You’re Dangerously Low on Space

This is something my phone has been telling me recently, which, frankly, I’m quite sceptical about. Am I really in danger?

What’s going to happen to me if I don’t buy a memory card? Am I being threatened by my phone?

OK, I know it’s not really serious. I know it’s basically my phone exaggerating for effect, to make me think it’s really important that I free up some space (and to be honest, I probably will get a memory card, but not because my phone told me to). Still, it did make me think about how we use adverbs. And how we don’t.

A lot of writing advice will tell you to avoid using adverbs. Stephen King, for example, famously said,

I believe the road to hell is paved with adverbs, and I will shout it from the rooftops.

You’ll find a lot of readers and writers who agree with that sentiment. But what, exactly, is wrong with adverbs? The main issue people have with them in fiction is that they make the writer tell instead of show. They lack subtlety, making how someone’s feeling or acting too obvious. Writing is generally effective when this is communicated by how characters act.

I think this also applies to how we use language in our lives. We often don’t need to use a lot of adverbs to get our point across. If we communicate efficiently and effectively, the context will give us the information we need. We don’t need to say The Kids ran downstairs excitedly to open their birthday presents. Likewise, You’re low on space is enough information for a normal person.

Still, I’m sure that there are many adverbs that we use all the time and aren’t really conscious of, so I’ve decided to look up the most-commonly used adverbs in English. According to talkenglish.com, the ten most common adverbs (not including words which can be adverbs, but also other types of words, like by) in English are:

not, also, very, often, however, too, usually, really, early, never

They’re not the obvious words that would come to your mind when you think of adverbs, are they? Because adverbs are words that, basically, modify an adjective or adverb, describe them, we tend to think of them as (often unnecessary) adornment. But you can see that these ten are quite useful. Not negates something. Usually and often provide important temporal information. Never does both. Very and really are perhaps the least necessary, as you could use a verb or adjective without them. Still, we need to intensify somethings sometimes. There’s a difference between saying I’m happy and I’m very happy, isn’t there?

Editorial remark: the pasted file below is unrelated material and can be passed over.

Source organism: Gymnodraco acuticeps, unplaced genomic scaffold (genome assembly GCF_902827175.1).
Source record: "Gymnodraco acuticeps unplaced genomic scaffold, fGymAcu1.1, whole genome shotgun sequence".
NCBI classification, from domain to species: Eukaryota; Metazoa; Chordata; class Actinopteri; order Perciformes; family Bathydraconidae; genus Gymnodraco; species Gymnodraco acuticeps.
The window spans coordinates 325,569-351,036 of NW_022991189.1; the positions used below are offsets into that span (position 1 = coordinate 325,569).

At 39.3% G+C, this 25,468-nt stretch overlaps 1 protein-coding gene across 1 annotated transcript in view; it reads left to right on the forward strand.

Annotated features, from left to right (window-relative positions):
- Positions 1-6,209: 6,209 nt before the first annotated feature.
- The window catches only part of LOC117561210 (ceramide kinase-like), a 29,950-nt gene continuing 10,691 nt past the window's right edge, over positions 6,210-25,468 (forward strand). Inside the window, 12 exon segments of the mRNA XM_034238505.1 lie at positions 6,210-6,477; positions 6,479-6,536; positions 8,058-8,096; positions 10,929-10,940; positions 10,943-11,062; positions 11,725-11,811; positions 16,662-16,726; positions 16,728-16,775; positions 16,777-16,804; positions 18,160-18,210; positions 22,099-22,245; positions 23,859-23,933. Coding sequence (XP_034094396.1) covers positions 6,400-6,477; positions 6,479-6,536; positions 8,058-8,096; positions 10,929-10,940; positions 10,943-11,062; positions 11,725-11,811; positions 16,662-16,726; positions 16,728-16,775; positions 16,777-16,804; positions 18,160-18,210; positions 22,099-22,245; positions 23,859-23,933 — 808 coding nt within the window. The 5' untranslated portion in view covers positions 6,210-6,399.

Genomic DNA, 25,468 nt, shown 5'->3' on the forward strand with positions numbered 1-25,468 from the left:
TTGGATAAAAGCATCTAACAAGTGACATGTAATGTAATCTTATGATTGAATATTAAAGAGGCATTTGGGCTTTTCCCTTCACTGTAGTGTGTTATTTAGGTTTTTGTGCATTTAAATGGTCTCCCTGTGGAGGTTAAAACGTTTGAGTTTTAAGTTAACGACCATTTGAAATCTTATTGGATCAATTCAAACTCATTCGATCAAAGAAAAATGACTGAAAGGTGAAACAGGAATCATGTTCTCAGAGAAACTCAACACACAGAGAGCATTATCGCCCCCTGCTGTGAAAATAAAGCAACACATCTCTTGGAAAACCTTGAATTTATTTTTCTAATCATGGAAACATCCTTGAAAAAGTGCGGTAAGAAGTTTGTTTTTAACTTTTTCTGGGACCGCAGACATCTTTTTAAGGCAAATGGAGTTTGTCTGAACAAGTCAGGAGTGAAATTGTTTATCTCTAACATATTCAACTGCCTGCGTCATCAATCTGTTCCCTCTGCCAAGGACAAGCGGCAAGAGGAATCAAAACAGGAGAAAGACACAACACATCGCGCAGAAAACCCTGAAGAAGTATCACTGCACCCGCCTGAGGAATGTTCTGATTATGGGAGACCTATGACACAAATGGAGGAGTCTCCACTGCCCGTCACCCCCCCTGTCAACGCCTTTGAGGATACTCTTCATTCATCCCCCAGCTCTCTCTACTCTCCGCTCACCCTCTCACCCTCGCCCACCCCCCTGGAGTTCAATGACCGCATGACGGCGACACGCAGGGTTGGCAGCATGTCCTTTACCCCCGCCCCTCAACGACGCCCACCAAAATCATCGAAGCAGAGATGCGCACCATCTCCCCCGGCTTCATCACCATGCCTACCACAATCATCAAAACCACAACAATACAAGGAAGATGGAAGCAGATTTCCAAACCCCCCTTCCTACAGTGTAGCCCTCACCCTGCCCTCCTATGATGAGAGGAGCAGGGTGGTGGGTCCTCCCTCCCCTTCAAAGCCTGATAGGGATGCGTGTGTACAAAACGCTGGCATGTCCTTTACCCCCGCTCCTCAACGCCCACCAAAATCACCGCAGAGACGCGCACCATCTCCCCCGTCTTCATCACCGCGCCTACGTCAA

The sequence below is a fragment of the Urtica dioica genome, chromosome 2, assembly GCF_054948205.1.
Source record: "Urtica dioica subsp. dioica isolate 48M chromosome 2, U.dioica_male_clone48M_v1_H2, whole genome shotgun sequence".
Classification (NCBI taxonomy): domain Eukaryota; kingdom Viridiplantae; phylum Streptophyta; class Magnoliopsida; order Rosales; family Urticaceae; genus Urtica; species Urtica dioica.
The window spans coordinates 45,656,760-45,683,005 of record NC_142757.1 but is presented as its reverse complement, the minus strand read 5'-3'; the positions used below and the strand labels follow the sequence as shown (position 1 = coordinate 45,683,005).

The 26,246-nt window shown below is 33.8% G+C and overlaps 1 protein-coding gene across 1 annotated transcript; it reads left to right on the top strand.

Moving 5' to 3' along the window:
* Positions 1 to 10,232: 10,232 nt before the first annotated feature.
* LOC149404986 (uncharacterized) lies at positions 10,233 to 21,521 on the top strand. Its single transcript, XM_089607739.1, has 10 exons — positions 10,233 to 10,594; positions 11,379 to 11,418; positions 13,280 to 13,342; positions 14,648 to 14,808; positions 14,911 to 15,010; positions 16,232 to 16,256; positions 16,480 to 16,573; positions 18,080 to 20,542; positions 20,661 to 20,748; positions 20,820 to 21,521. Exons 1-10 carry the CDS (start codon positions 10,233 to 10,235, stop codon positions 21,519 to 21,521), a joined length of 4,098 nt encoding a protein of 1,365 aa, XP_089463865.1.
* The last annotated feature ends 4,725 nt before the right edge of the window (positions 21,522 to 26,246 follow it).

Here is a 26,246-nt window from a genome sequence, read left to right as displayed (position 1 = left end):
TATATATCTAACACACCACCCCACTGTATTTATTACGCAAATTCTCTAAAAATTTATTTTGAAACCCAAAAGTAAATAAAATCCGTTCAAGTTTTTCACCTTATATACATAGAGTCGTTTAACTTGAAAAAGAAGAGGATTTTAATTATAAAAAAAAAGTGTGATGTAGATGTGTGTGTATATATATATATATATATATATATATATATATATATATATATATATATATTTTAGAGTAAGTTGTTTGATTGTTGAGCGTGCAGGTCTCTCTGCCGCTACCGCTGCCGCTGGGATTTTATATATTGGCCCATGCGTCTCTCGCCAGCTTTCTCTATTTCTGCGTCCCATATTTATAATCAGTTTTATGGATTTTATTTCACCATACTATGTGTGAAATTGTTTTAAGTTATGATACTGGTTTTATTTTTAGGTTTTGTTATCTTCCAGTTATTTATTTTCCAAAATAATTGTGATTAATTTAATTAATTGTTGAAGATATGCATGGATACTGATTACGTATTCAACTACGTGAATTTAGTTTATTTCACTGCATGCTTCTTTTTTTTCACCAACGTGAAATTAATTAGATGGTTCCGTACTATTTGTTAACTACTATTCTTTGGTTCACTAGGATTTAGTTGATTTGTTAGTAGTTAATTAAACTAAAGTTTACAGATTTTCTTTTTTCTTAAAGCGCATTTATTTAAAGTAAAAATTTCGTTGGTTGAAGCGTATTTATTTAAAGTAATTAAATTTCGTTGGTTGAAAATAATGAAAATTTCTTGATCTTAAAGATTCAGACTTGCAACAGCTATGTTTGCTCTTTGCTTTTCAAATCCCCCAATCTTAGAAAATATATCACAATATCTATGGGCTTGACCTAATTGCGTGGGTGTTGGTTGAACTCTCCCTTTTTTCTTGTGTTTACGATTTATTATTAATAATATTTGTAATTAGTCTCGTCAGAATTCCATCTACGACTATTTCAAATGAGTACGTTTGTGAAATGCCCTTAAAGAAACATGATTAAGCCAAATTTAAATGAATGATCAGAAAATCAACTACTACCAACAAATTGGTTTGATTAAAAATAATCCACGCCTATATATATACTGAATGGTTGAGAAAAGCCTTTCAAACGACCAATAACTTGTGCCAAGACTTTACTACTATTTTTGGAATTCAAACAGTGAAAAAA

So yes, adverbs can be frustratingly pretentious and incredibly redundant. But like most aspects of a language, they have a practical function, and we use them quite naturally without really noticing.

5 thoughts on “You’re Dangerously Low on Space

  1. In writing I was told not to use very or really because there is probably a better word. Like instead of saying I’m really happy you can say I’m overjoyed, but in every day speech I’m more likely to say I’m very or really happy than overjoyed.

    Liked by 1 person

    • I think that’s an interesting difference between writing and speaking. In writing we have time to think of synonyms, so it feels better to use one instead of adding an adverb. But in speaking we don’t have that luxury, so it feels more natural to use “really” or “very” instead.

      Liked by 1 person

  2. One of my editing tasks has a strict word count requirement. If something simply has to be cut to make the count, it’s probably an adverb (or, less likely, at the other end, to be added to make the minimum word count).

    Liked by 1 person

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